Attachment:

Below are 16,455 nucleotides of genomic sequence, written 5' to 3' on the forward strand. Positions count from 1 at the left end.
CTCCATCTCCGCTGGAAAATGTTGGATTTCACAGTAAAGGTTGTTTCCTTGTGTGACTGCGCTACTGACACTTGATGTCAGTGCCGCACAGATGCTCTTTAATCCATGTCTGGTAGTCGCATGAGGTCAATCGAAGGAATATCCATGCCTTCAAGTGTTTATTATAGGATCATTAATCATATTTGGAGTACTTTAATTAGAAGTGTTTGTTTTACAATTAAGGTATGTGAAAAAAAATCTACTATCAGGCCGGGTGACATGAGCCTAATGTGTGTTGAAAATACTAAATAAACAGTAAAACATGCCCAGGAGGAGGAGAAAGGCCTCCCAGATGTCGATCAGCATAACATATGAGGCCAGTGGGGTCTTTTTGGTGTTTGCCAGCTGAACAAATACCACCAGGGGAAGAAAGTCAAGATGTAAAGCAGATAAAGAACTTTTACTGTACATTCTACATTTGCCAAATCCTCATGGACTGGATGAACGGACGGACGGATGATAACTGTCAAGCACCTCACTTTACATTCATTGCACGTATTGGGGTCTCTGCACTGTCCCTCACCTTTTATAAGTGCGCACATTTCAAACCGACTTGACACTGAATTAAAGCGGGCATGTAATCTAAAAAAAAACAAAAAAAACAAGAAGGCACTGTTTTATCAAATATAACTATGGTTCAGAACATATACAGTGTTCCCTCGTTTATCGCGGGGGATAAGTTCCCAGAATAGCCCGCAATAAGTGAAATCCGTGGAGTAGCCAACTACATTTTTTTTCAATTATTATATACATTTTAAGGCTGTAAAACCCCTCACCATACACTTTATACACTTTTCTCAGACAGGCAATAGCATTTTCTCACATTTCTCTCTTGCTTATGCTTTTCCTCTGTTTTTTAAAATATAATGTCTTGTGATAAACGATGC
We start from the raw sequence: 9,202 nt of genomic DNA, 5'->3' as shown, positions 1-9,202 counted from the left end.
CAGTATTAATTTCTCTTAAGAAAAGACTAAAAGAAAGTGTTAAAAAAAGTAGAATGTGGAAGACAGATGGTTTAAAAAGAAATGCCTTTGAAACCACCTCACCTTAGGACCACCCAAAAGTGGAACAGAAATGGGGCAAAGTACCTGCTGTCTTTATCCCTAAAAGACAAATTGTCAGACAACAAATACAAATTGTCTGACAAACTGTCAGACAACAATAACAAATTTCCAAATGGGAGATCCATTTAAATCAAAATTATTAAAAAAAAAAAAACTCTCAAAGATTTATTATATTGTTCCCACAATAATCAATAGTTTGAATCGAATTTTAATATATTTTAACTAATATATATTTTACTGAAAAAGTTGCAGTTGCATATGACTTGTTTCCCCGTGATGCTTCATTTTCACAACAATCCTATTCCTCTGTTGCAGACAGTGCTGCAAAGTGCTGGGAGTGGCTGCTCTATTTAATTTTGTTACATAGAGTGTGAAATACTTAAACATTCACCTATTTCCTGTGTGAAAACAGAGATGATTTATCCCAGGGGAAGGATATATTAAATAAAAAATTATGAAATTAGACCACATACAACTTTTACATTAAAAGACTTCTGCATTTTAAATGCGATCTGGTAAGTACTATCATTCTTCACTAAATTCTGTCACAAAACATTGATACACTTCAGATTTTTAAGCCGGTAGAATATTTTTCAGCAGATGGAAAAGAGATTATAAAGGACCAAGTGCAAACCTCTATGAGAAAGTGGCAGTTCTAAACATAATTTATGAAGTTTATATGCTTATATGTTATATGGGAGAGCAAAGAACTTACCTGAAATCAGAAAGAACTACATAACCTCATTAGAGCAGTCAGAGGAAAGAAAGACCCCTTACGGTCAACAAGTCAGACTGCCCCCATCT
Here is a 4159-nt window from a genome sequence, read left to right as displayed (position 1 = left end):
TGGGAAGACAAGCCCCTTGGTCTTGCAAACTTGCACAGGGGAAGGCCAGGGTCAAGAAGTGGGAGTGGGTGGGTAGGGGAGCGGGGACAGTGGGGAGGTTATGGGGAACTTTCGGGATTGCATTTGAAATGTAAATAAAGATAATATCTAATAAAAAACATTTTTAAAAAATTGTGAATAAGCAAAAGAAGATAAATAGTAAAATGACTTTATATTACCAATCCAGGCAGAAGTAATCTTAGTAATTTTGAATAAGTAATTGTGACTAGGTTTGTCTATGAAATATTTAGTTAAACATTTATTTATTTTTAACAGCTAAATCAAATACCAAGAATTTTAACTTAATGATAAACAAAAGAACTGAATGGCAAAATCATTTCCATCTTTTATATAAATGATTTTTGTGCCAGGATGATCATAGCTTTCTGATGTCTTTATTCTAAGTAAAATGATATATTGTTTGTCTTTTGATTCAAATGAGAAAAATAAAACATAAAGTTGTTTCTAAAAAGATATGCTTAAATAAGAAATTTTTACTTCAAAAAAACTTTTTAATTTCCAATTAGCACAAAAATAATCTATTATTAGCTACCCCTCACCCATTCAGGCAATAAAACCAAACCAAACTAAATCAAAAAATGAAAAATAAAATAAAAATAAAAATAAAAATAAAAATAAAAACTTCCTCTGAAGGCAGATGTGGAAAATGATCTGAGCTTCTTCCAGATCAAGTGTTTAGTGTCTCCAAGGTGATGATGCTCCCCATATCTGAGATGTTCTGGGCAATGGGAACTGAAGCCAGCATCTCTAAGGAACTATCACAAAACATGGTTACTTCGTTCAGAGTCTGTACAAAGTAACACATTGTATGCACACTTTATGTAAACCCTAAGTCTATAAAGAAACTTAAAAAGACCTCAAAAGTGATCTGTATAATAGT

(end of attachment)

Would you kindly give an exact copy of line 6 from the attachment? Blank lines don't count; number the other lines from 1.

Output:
TGGGAAGACAAGCCCCTTGGTCTTGCAAACTTGCACAGGGGAAGGCCAGGGTCAAGAAGTGGGAGTGGGTGGGTAGGGGAGCGGGGACAGTGGGGAGGTTATGGGGAACTTTCGGGATTGCATTTGAAATGTAAATAAAGATAATATCTAATAAAAAACATTTTTAAAAAATTGTGAATAAGCAAAAGAAGATAAATAGTAAAATGACTTTATATTACCAATCCAGGCAGAAGTAATCTTAGTAATTTTGAATAAGTAATTGTGACTAGGTTTGTCTATGAAATATTTAGTTAAACATTTATTTATTTTTAACAGCTAAATCAAATACCAAGAATTTTAACTTAATGATAAACAAAAGAACTGAATGGCAAAATCATTTCCATCTTTTATATAAATGATTTTTGTGCCAGGATGATCATAGCTTTCTGATGTCTTTATTCTAAGTAAAATGATATATTGTTTGTCTTTTGATTCAAATGAGAAAAATAAAACATAAAGTTGTTTCTAAAAAGATATGCTTAAATAAGAAATTTTTACTTCAAAAAAACTTTTTAATTTCCAATTAGCACAAAAATAATCTATTATTAGCTACCCCTCACCCATTCAGGCAATAAAACCAAACCAAACTAAATCAAAAAATGAAAAATAAAATAAAAATAAAAATAAAAATAAAAATAAAAACTTCCTCTGAAGGCAGATGTGGAAAATGATCTGAGCTTCTTCCAGATCAAGTGTTTAGTGTCTCCAAGGTGATGATGCTCCCCATATCTGAGATGTTCTGGGCAATGGGAACTGAAGCCAGCATCTCTAAGGAACTATCACAAAACATGGTTACTTCGTTCAGAGTCTGTACAAAGTAACACATTGTATGCACACTTTATGTAAACCCTAAGTCTATAAAGAAACTTAAAAAGACCTCAAAAGTGATCTGTATAATAGT